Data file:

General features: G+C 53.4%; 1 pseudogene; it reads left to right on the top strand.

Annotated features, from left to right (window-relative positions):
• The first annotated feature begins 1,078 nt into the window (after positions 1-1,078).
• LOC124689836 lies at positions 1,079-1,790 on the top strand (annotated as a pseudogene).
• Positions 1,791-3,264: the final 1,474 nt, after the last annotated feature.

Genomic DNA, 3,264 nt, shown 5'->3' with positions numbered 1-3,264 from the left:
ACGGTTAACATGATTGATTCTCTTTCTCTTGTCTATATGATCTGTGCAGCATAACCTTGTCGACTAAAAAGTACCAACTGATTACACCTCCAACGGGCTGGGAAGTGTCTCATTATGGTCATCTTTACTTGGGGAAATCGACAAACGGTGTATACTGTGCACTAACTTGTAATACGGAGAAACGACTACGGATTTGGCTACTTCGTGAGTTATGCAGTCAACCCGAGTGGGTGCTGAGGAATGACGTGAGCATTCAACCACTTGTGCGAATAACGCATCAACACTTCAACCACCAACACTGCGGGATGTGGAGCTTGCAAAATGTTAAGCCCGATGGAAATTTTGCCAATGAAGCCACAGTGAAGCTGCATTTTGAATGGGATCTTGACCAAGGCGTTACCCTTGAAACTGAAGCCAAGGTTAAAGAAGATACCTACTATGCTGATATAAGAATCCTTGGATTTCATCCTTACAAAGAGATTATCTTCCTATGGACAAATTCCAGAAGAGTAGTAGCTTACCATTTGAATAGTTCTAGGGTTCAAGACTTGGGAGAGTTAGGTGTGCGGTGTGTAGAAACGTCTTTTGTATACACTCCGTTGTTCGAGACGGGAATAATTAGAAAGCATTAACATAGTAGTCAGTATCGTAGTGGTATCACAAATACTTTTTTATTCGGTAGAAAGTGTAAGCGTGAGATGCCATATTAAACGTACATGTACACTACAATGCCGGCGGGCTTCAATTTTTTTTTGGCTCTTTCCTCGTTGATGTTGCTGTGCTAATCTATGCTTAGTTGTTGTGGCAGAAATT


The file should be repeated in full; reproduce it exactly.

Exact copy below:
General features: G+C 53.4%; 1 pseudogene; it reads left to right on the top strand.

Annotated features, from left to right (window-relative positions):
• The first annotated feature begins 1,078 nt into the window (after positions 1-1,078).
• LOC124689836 lies at positions 1,079-1,790 on the top strand (annotated as a pseudogene).
• Positions 1,791-3,264: the final 1,474 nt, after the last annotated feature.

Genomic DNA, 3,264 nt, shown 5'->3' with positions numbered 1-3,264 from the left:
ACGGTTAACATGATTGATTCTCTTTCTCTTGTCTATATGATCTGTGCAGCATAACCTTGTCGACTAAAAAGTACCAACTGATTACACCTCCAACGGGCTGGGAAGTGTCTCATTATGGTCATCTTTACTTGGGGAAATCGACAAACGGTGTATACTGTGCACTAACTTGTAATACGGAGAAACGACTACGGATTTGGCTACTTCGTGAGTTATGCAGTCAACCCGAGTGGGTGCTGAGGAATGACGTGAGCATTCAACCACTTGTGCGAATAACGCATCAACACTTCAACCACCAACACTGCGGGATGTGGAGCTTGCAAAATGTTAAGCCCGATGGAAATTTTGCCAATGAAGCCACAGTGAAGCTGCATTTTGAATGGGATCTTGACCAAGGCGTTACCCTTGAAACTGAAGCCAAGGTTAAAGAAGATACCTACTATGCTGATATAAGAATCCTTGGATTTCATCCTTACAAAGAGATTATCTTCCTATGGACAAATTCCAGAAGAGTAGTAGCTTACCATTTGAATAGTTCTAGGGTTCAAGACTTGGGAGAGTTAGGTGTGCGGTGTGTAGAAACGTCTTTTGTATACACTCCGTTGTTCGAGACGGGAATAATTAGAAAGCATTAACATAGTAGTCAGTATCGTAGTGGTATCACAAATACTTTTTTATTCGGTAGAAAGTGTAAGCGTGAGATGCCATATTAAACGTACATGTACACTACAATGCCGGCGGGCTTCAATTTTTTTTTGGCTCTTTCCTCGTTGATGTTGCTGTGCTAATCTATGCTTAGTTGTTGTGGCAGAAATT